• Join over 1.2 million students every month
  • Accelerate your learning by 29%
  • Unlimited access from just £6.99 per month

the great depression was the main reason for hitler's rise to power

Extracts from this document...

Introduction

There are many possibilities why Hitler rose to power. Many historians felt that the great depression plus the Wall Street crash were the main short term factors as to why Hitler gained power. Others argue that it was down to long term factors such as the impact and anger of the First World War (Treaty of Versailles) and the Weimar republic which helped in Hitler's rise to power. Firstly, After the Wall Street Crash of 1929, it sent financial markets into despair worldwide. The US called in its loans to Germany, and the German economy collapsed. The Number of unemployed grew; people starved on the streets. In the crisis, people wanted someone to blame, and looked to extreme solutions - Hitler offered them both, and Nazi success in the elections grew. Germans turned to Nazism because they were desperate. The number of Nazi seats in the Reichstag rose from 12 in 1928 to 230 in July 1932.The German economy was one of the worst hit as most of their loans were from the US, which were now called in as well as their exports causing their industries to ground to a halt. This caused German workers to be laid off and soon afterwards the rise of inflation. Poverty began to set, and the middle class was especially hit as their standard of living began to fall. ...read more.

Middle

Technology played a big role too with the use of loud speakers, radio and film to promote the message. They also organised mass rallies with the intention of creating an atmosphere to provoke emotion so that the members of the crows would succumb to the Nazi's. They also used a lot of scapegoats such as the November criminals, communist and Jews to take any blame for mistakes and problems; helping society with whom to blame for the depression. In addition the Nazi's also built up a series of associated organisation for young people, women and students. For example the Nazi Welfare Organisation, this ran soup kitchens and organised food donations to people in distress which exploited the great depression and how they could help them. Hitler also used his personality and characteristics to help in his rise to power. Hitler was a powerful speaker and used the countries problems as his advantage when delivering his speeches. Hitler showed how important he was to the Nazi party when the party fell after he was in prison. This helped him get superior leadership within the party, deciding on their policies and strategies. His strong willed personality with strong faith in his ideas and beliefs showed how he was a brilliant leader emphasised by how he helped the Nazi party so much when leading it. ...read more.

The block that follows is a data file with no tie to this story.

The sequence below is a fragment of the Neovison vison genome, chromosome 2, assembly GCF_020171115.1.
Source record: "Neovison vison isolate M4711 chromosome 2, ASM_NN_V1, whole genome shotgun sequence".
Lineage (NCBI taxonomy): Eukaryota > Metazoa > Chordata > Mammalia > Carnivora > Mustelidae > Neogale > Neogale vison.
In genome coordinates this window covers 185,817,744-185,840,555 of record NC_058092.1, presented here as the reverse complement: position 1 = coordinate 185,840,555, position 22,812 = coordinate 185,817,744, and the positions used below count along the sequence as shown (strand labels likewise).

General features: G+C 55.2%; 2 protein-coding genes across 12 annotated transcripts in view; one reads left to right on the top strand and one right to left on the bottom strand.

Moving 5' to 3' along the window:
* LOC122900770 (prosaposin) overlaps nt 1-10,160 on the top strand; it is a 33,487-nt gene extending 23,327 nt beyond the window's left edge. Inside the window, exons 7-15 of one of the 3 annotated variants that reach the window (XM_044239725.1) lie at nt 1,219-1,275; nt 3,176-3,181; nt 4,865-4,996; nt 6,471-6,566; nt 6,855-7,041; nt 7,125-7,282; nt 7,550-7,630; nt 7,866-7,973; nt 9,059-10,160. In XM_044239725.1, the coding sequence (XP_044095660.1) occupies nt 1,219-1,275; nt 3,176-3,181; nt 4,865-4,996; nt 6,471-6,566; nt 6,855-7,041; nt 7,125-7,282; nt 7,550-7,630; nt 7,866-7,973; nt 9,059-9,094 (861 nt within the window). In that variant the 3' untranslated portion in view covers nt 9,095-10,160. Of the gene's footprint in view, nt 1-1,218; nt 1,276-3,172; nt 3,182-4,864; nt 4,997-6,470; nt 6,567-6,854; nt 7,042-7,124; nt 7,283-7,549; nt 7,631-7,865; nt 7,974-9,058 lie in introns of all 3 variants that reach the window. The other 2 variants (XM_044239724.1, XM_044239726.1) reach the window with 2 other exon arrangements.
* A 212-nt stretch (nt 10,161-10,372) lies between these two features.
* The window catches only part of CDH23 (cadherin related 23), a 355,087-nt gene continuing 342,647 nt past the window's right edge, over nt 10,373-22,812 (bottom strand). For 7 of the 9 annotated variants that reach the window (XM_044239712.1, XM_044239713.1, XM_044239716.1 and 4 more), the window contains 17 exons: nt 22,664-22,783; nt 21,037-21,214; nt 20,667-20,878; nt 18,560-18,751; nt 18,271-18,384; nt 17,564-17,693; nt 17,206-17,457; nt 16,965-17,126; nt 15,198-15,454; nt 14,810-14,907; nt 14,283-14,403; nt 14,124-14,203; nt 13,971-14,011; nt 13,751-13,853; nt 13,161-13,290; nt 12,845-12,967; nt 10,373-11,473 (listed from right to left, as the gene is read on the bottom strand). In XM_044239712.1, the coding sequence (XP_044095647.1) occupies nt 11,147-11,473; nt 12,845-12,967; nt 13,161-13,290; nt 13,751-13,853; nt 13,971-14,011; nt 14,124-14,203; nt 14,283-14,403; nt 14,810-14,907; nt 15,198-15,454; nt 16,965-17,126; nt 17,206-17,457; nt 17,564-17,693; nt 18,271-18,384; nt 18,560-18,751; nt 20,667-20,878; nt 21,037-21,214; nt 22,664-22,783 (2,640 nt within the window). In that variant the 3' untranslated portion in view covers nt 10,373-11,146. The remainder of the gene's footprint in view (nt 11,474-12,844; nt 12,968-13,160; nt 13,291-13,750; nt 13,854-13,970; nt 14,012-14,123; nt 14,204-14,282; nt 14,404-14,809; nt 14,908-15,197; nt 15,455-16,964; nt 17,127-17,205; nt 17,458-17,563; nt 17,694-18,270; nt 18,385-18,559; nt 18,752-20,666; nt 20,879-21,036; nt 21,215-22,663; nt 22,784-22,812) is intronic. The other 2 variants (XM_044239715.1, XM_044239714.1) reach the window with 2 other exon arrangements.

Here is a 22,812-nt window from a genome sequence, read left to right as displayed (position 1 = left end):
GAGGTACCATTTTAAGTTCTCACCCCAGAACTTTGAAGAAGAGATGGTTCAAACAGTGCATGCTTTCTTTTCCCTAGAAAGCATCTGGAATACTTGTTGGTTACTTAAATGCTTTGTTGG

Conclusion

He cultivated the support of wealthy businessmen promising them that, if he came to power, he would destroy Communism and the Trade Unions. This gave him the finance to run his campaigns. In conclusion, there were numerous factors as to why Hitler had gained power which included some long term factors; the treaty of Versailles and the impact of world war one. In addition, the humiliation and anger towards to treaty and the negative impact of the war on the country highlighted how Hitler's words showed Germany that the government was a failure and that the people had been lied to as the war went on which Hitler seemed to bring to their attention. Other reasons included the weakness of the opposition after the communists failed to seize the country after the depression. People feared communism so turning to Hitler allowed him to gain more support. Despite this, from looking at the evidence we can see that the main reason Hitler gained power was due to the great depression. The great depression helped establish Hitler as a great leader through his effective speechmaking, reflecting how he and the Nazi's could help and bring about change. They also used propaganda with the help of Goebbels effectively against the depression and the Wall Street crash to alter people's opinions and decisions into favouring the Nazi's. ?? ?? ?? ?? 'The Great depression was the main reason for Hitler's rise to power'-Discuss Rhian Gohil Mr McHugh History AS ...read more.